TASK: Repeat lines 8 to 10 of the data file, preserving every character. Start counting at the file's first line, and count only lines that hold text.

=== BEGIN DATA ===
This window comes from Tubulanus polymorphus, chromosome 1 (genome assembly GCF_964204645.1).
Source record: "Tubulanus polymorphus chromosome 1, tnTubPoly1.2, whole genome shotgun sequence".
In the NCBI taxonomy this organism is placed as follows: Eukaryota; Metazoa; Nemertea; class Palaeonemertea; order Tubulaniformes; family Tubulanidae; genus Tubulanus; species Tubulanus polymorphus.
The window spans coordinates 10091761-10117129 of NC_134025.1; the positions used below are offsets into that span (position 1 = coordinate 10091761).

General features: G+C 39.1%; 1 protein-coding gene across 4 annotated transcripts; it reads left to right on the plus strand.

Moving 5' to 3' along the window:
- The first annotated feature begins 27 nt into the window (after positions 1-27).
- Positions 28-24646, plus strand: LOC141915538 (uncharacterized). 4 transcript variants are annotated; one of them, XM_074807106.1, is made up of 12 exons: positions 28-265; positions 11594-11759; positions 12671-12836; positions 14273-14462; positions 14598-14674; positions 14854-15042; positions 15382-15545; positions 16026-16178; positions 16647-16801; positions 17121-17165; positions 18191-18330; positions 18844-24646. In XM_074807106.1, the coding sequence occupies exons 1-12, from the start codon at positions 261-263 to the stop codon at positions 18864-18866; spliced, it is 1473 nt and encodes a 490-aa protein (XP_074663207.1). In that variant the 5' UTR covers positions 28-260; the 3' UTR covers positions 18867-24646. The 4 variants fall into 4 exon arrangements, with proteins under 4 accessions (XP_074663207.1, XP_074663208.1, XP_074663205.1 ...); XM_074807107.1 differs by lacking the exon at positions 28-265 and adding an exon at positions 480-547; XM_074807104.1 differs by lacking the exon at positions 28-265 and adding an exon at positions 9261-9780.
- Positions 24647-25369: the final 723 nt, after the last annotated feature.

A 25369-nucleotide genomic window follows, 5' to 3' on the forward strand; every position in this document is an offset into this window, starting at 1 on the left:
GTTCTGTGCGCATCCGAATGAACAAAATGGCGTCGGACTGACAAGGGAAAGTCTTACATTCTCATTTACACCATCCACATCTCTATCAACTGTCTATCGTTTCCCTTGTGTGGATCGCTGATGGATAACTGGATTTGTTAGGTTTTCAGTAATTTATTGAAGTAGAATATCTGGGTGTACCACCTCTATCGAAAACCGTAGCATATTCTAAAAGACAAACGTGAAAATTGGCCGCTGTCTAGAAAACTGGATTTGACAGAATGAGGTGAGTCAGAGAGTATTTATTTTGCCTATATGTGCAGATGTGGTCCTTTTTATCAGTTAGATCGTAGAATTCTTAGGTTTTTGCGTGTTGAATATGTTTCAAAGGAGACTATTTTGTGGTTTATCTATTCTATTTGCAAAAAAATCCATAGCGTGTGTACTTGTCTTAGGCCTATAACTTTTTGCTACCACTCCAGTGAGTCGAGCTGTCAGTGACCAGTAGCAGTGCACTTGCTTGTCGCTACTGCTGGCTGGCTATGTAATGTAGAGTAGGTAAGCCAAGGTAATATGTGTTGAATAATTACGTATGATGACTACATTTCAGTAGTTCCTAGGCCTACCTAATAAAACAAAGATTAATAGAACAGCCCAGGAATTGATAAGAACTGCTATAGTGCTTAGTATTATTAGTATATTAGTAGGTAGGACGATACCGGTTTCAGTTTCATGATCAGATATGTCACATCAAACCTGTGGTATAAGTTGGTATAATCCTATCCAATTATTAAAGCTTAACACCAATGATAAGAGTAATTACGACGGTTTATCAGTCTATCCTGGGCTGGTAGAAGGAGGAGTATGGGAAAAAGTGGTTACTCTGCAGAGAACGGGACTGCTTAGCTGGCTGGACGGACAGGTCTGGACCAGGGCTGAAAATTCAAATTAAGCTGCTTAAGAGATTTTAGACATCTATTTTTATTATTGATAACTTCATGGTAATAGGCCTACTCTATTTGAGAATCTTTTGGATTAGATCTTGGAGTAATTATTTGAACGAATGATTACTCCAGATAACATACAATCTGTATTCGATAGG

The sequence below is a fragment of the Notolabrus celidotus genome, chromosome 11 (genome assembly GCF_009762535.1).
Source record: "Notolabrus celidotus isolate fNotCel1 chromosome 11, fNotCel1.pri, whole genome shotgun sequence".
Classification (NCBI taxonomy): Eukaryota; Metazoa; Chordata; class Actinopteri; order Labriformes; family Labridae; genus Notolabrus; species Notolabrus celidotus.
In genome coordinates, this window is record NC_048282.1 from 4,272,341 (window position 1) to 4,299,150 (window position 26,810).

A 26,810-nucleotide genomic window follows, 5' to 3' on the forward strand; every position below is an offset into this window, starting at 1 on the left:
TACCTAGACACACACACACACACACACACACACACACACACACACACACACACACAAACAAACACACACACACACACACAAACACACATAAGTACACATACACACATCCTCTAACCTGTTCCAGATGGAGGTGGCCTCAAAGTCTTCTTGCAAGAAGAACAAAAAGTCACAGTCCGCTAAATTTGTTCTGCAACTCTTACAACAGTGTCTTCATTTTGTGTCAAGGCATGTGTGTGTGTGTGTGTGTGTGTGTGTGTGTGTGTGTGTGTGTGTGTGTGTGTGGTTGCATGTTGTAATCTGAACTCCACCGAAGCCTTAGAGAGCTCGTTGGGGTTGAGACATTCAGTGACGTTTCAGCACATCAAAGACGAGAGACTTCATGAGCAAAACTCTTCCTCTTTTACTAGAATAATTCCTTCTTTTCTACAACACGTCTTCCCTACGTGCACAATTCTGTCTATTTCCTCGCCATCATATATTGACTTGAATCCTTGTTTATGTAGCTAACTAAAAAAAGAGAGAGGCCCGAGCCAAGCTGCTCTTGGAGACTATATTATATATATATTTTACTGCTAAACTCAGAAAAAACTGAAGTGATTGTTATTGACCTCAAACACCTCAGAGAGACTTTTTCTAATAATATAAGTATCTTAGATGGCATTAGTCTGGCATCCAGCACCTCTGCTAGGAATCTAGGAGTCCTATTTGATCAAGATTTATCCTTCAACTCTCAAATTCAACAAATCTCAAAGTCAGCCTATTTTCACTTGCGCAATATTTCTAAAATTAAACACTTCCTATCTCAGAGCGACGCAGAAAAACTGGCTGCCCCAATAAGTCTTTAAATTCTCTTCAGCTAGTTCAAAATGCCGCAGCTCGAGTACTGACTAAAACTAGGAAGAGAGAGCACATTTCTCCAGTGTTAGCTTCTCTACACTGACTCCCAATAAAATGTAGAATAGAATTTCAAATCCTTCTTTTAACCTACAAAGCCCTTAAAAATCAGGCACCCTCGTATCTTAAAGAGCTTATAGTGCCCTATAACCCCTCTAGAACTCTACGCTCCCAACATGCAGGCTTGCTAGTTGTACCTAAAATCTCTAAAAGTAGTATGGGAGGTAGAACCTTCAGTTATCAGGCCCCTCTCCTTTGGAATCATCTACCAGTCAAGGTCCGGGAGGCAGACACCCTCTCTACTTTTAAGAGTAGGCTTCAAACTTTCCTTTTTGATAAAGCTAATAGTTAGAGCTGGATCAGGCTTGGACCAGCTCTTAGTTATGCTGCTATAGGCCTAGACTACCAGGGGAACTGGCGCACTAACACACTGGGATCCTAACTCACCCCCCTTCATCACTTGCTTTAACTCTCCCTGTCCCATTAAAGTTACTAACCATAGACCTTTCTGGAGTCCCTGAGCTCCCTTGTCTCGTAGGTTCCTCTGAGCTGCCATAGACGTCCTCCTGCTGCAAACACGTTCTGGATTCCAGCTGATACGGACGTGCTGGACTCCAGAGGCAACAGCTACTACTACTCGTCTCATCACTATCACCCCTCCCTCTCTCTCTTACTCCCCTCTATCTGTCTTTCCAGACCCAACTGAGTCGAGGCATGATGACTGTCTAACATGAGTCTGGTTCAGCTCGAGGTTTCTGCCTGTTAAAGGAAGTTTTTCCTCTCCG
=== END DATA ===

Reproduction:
- Positions 28-24646, plus strand: LOC141915538 (uncharacterized). 4 transcript variants are annotated; one of them, XM_074807106.1, is made up of 12 exons: positions 28-265; positions 11594-11759; positions 12671-12836; positions 14273-14462; positions 14598-14674; positions 14854-15042; positions 15382-15545; positions 16026-16178; positions 16647-16801; positions 17121-17165; positions 18191-18330; positions 18844-24646. In XM_074807106.1, the coding sequence occupies exons 1-12, from the start codon at positions 261-263 to the stop codon at positions 18864-18866; spliced, it is 1473 nt and encodes a 490-aa protein (XP_074663207.1). In that variant the 5' UTR covers positions 28-260; the 3' UTR covers positions 18867-24646. The 4 variants fall into 4 exon arrangements, with proteins under 4 accessions (XP_074663207.1, XP_074663208.1, XP_074663205.1 ...); XM_074807107.1 differs by lacking the exon at positions 28-265 and adding an exon at positions 480-547; XM_074807104.1 differs by lacking the exon at positions 28-265 and adding an exon at positions 9261-9780.
- Positions 24647-25369: the final 723 nt, after the last annotated feature.

A 25369-nucleotide genomic window follows, 5' to 3' on the forward strand; every position in this document is an offset into this window, starting at 1 on the left: